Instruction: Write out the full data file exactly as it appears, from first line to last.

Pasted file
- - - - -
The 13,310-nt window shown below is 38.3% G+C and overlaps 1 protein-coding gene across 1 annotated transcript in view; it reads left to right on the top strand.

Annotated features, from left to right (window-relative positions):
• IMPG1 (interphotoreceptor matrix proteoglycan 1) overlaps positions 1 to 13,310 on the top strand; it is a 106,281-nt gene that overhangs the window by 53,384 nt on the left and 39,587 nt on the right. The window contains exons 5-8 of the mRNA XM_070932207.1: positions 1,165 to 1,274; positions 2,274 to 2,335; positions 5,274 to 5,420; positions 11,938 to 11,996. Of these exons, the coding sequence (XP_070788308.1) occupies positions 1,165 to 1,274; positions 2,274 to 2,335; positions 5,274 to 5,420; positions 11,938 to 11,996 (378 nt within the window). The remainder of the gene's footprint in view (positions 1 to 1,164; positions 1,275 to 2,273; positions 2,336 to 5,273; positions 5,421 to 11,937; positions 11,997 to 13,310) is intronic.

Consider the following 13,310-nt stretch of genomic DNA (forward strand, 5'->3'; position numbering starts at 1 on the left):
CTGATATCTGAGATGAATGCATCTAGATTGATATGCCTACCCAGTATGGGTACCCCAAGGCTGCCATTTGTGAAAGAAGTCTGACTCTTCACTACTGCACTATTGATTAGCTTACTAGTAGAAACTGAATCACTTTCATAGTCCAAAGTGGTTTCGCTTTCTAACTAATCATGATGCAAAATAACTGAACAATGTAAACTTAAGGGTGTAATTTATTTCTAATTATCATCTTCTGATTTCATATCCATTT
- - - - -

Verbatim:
The 13,310-nt window shown below is 38.3% G+C and overlaps 1 protein-coding gene across 1 annotated transcript in view; it reads left to right on the top strand.

Annotated features, from left to right (window-relative positions):
• IMPG1 (interphotoreceptor matrix proteoglycan 1) overlaps positions 1 to 13,310 on the top strand; it is a 106,281-nt gene that overhangs the window by 53,384 nt on the left and 39,587 nt on the right. The window contains exons 5-8 of the mRNA XM_070932207.1: positions 1,165 to 1,274; positions 2,274 to 2,335; positions 5,274 to 5,420; positions 11,938 to 11,996. Of these exons, the coding sequence (XP_070788308.1) occupies positions 1,165 to 1,274; positions 2,274 to 2,335; positions 5,274 to 5,420; positions 11,938 to 11,996 (378 nt within the window). The remainder of the gene's footprint in view (positions 1 to 1,164; positions 1,275 to 2,273; positions 2,336 to 5,273; positions 5,421 to 11,937; positions 11,997 to 13,310) is intronic.

Consider the following 13,310-nt stretch of genomic DNA (forward strand, 5'->3'; position numbering starts at 1 on the left):
CTGATATCTGAGATGAATGCATCTAGATTGATATGCCTACCCAGTATGGGTACCCCAAGGCTGCCATTTGTGAAAGAAGTCTGACTCTTCACTACTGCACTATTGATTAGCTTACTAGTAGAAACTGAATCACTTTCATAGTCCAAAGTGGTTTCGCTTTCTAACTAATCATGATGCAAAATAACTGAACAATGTAAACTTAAGGGTGTAATTTATTTCTAATTATCATCTTCTGATTTCATATCCATTT